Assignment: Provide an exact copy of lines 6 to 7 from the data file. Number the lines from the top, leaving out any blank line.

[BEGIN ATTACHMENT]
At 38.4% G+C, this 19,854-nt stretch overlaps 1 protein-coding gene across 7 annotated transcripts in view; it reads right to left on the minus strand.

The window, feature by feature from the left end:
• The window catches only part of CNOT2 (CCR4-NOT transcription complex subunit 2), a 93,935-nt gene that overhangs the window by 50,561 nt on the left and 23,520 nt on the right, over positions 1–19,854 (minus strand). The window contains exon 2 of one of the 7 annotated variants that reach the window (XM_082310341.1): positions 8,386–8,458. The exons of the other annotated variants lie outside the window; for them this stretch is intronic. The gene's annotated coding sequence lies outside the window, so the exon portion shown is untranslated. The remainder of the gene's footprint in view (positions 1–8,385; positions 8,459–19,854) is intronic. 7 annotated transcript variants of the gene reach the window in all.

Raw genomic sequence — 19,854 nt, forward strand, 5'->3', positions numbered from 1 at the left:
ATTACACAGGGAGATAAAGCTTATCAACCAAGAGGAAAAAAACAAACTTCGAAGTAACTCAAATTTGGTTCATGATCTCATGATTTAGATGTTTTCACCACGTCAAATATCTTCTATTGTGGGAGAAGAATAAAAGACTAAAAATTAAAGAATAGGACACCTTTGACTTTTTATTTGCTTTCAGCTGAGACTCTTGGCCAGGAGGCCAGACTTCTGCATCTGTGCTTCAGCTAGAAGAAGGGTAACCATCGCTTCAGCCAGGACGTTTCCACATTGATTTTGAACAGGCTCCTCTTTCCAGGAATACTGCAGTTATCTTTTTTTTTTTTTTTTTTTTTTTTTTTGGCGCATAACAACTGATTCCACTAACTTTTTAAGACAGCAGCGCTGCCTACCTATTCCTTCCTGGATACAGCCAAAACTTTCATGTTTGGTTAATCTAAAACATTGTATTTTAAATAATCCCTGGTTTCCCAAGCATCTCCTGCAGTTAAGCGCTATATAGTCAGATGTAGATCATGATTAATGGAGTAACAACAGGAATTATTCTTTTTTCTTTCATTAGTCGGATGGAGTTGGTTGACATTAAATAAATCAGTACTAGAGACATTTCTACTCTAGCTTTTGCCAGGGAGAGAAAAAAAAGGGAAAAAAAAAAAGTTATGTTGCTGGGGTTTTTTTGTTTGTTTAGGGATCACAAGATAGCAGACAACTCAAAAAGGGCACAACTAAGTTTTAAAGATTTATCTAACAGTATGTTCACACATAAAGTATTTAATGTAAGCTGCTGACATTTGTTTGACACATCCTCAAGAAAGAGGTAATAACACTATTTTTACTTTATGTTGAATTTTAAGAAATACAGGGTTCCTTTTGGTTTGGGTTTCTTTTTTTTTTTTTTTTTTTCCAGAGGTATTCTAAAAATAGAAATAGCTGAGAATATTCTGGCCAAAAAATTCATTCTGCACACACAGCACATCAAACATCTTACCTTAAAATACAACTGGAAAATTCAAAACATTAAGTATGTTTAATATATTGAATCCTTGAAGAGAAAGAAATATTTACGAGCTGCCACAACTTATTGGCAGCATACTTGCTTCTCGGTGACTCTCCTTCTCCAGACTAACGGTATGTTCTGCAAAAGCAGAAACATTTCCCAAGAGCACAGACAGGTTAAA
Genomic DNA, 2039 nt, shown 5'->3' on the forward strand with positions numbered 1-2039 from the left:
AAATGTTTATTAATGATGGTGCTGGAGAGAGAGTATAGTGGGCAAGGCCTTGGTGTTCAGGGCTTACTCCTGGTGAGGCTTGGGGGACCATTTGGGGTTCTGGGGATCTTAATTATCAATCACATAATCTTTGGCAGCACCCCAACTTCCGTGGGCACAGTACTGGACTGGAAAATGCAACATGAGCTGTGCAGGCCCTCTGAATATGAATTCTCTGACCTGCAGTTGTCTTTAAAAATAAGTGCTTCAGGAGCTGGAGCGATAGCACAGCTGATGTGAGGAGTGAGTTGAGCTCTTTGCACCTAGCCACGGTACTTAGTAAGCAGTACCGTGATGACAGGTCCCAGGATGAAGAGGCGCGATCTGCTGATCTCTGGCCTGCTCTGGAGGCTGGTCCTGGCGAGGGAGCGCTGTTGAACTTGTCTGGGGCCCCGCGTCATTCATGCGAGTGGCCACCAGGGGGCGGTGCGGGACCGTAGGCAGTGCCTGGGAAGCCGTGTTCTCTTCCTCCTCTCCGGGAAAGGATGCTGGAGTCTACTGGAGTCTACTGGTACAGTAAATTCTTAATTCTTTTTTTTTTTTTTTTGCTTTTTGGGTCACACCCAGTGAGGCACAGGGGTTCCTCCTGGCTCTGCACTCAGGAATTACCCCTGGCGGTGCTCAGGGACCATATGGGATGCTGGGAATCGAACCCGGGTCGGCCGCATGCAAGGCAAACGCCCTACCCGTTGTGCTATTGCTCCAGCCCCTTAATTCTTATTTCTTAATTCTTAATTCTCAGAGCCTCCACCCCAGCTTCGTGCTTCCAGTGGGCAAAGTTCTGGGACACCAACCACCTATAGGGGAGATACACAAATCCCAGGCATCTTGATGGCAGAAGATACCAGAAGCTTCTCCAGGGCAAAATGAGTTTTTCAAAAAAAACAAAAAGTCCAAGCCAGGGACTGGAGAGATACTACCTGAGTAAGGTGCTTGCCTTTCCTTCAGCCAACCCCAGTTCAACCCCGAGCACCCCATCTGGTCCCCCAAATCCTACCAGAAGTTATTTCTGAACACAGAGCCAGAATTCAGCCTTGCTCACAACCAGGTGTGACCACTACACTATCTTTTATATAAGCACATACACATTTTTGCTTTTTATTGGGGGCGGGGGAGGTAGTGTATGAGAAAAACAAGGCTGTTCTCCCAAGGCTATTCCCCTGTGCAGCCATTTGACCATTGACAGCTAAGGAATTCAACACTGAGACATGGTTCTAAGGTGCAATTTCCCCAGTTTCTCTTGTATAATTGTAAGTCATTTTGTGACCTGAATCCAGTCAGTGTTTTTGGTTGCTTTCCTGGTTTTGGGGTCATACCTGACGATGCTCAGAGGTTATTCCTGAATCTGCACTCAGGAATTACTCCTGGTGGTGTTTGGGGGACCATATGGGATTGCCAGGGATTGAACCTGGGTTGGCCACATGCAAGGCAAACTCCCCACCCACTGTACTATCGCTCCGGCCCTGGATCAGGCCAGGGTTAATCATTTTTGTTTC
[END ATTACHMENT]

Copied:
Genomic DNA, 2039 nt, shown 5'->3' on the forward strand with positions numbered 1-2039 from the left:
AAATGTTTATTAATGATGGTGCTGGAGAGAGAGTATAGTGGGCAAGGCCTTGGTGTTCAGGGCTTACTCCTGGTGAGGCTTGGGGGACCATTTGGGGTTCTGGGGATCTTAATTATCAATCACATAATCTTTGGCAGCACCCCAACTTCCGTGGGCACAGTACTGGACTGGAAAATGCAACATGAGCTGTGCAGGCCCTCTGAATATGAATTCTCTGACCTGCAGTTGTCTTTAAAAATAAGTGCTTCAGGAGCTGGAGCGATAGCACAGCTGATGTGAGGAGTGAGTTGAGCTCTTTGCACCTAGCCACGGTACTTAGTAAGCAGTACCGTGATGACAGGTCCCAGGATGAAGAGGCGCGATCTGCTGATCTCTGGCCTGCTCTGGAGGCTGGTCCTGGCGAGGGAGCGCTGTTGAACTTGTCTGGGGCCCCGCGTCATTCATGCGAGTGGCCACCAGGGGGCGGTGCGGGACCGTAGGCAGTGCCTGGGAAGCCGTGTTCTCTTCCTCCTCTCCGGGAAAGGATGCTGGAGTCTACTGGAGTCTACTGGTACAGTAAATTCTTAATTCTTTTTTTTTTTTTTTTGCTTTTTGGGTCACACCCAGTGAGGCACAGGGGTTCCTCCTGGCTCTGCACTCAGGAATTACCCCTGGCGGTGCTCAGGGACCATATGGGATGCTGGGAATCGAACCCGGGTCGGCCGCATGCAAGGCAAACGCCCTACCCGTTGTGCTATTGCTCCAGCCCCTTAATTCTTATTTCTTAATTCTTAATTCTCAGAGCCTCCACCCCAGCTTCGTGCTTCCAGTGGGCAAAGTTCTGGGACACCAACCACCTATAGGGGAGATACACAAATCCCAGGCATCTTGATGGCAGAAGATACCAGAAGCTTCTCCAGGGCAAAATGAGTTTTTCAAAAAAAACAAAAAGTCCAAGCCAGGGACTGGAGAGATACTACCTGAGTAAGGTGCTTGCCTTTCCTTCAGCCAACCCCAGTTCAACCCCGAGCACCCCATCTGGTCCCCCAAATCCTACCAGAAGTTATTTCTGAACACAGAGCCAGAATTCAGCCTTGCTCACAACCAGGTGTGACCACTACACTATCTTTTATATAAGCACATACACATTTTTGCTTTTTATTGGGGGCGGGGGAGGTAGTGTATGAGAAAAACAAGGCTGTTCTCCCAAGGCTATTCCCCTGTGCAGCCATTTGACCATTGACAGCTAAGGAATTCAACACTGAGACATGGTTCTAAGGTGCAATTTCCCCAGTTTCTCTTGTATAATTGTAAGTCATTTTGTGACCTGAATCCAGTCAGTGTTTTTGGTTGCTTTCCTGGTTTTGGGGTCATACCTGACGATGCTCAGAGGTTATTCCTGAATCTGCACTCAGGAATTACTCCTGGTGGTGTTTGGGGGACCATATGGGATTGCCAGGGATTGAACCTGGGTTGGCCACATGCAAGGCAAACTCCCCACCCACTGTACTATCGCTCCGGCCCTGGATCAGGCCAGGGTTAATCATTTTTGTTTC